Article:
Walter Freeman's Ice Pick Lobotomy on Howard Dully

SocialTwist Tell-a-Friend This is a sad story, but one of self-redemption, so if you read the book you will find that Howard Dully was able to salvage something of the tragedy others made of his life. It is titled My Lobotomy. The title is simple, not pretentious, and the narrative is straightforward. Dully began life as a normal boy, bright, at a young age able to beat his father in chess. Then something happened to him. What happened to him was Walter Freeman.
Back then there were no authorities to protect the boy from a terrible injustice inflicted on him--an "ice pick" lobotomy performed by Walter Freeman. (See Walter Freeman at this site.)

The background. Lou, Howard Dully's stepmother, did not like him. He felt unloved by her and resisted her domination. The conflict gave rise to his lobotomy. Read the book to find out how. One scene in his boyhood proves revealing. It went like this. His stepmother vacuumed hair from the floor after giving a haircut. Here is the exchange between Dully and his stepmother after she hit his head with the metal end of the cleaner hose:

"I flinched.

She said, 'Oh, did that hurt?'

I said no. I wouldn't admit anything hurt.

So she hit me again, but harder. This time I flinched again. She said, 'How about that? Did that hurt?'

I said no.

So she hit me again, real hard this time. I felt dizzy. She said, 'How about that? Did that hurt?'

I didn't answer. I figured if I said no again she'd hit me again. I thought she was going to knock me out."

The affect on his life after the lobotomy. It is implied as he introduces himself in the book: "My name is Howard Duffy, I'm a bus driver. I'm a husband, and a father, and a grandfather. I'm into doo-wop music, travel, and photography.

I'm also a survivor. In 1960, when I was twelve years old, I was given a transorbital, or "ice pick" lobotomy.

My stepmother arranged it. My father agreed to it. Dr. Walter Freeman, the father of American lobotomy, told me he was going to do some 'tests.' It took ten minutes and cost two hundred dollars.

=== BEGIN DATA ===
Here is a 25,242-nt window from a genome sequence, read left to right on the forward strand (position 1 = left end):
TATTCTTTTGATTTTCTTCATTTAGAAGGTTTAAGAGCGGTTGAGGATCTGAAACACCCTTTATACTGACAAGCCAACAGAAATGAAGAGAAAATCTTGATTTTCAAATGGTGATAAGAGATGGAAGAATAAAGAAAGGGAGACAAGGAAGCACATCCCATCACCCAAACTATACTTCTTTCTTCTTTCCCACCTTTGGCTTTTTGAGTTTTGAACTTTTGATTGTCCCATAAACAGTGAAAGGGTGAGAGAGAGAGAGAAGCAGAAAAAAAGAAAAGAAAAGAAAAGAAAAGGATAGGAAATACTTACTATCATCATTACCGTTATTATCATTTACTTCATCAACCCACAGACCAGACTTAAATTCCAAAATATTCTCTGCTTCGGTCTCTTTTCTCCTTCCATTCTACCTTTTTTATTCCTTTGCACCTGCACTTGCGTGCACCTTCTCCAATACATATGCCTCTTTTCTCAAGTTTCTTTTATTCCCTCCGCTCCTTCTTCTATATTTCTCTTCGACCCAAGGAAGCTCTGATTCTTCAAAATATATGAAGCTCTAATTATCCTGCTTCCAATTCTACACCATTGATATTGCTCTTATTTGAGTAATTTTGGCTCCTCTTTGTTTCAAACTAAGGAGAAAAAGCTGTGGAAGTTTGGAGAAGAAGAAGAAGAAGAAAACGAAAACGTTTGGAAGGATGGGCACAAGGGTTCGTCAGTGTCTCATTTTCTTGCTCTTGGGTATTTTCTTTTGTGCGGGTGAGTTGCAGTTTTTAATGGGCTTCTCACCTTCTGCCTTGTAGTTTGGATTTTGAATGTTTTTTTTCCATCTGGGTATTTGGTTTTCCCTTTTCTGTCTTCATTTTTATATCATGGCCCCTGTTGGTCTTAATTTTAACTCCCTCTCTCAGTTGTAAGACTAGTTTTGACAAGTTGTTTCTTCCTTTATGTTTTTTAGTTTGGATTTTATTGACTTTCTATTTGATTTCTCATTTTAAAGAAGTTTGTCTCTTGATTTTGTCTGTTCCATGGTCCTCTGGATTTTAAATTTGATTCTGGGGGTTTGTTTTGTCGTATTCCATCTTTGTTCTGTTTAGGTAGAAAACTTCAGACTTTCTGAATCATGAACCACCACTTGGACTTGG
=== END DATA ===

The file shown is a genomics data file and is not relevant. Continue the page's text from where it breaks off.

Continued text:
The surgery damaged me in many ways. But it didn't 'fix ' me or turn me into a robot. So my family put me into an institution.

I spent the next four decades in and out of insane asylums, jails, and halfway houses. I knew I wasn't crazy but I knew something was wrong with me. . . . Was there something I had done and forgotten--so horrible that I deserved a lobotomy?"

He had no condition to justify a lobotomy. His stepmother had him clinically evaluated. All six psychiatrists who interviewed him declared him a normal boy. Four of the six said that the problem was with his stepmother.

Then his stepmother found Walter Freeman, not a licensed psychiatrist, who boldly stated that the boy was "a schizophrenic and unless something was done pretty promptly . . . the situation would be irreversible."

At this point, Freeman with his "ice pick" reminds me of a saying. "When all you have is a hammer, everything looks like a nail." The boy had to be schizophrenic because the lobotomist had his cure-all.

So Howard Dully, at twelve years old, had ice picks poked into his brain and twirled around until Freeman felt he had damaged enough of the cortex. Nothing scientific about it--just when he felt he had damaged enough.

After the operation, Howard Dully said, "I felt drunk, and not quite there." When asked how the lobotomy affected his life, he replied that he "didn't know what happened organically" to his brain, but he "had a terrible, disastrous life." He explained that it was "not because of the operation, but because of what happened after. I didn't learn how to live."

Had Freeman done the lobotomy when Dully was an adult, the man would have become a vegetable. That's how badly Freeman damaged Dully's brain, as revealed by a recent MRI. But at twelve, the boy's brain found ways to compensate for its horrible trauma.

Read about and listen to his story on NPR. Check out My Lobotomy by Howard Dully and Charles Fleming.

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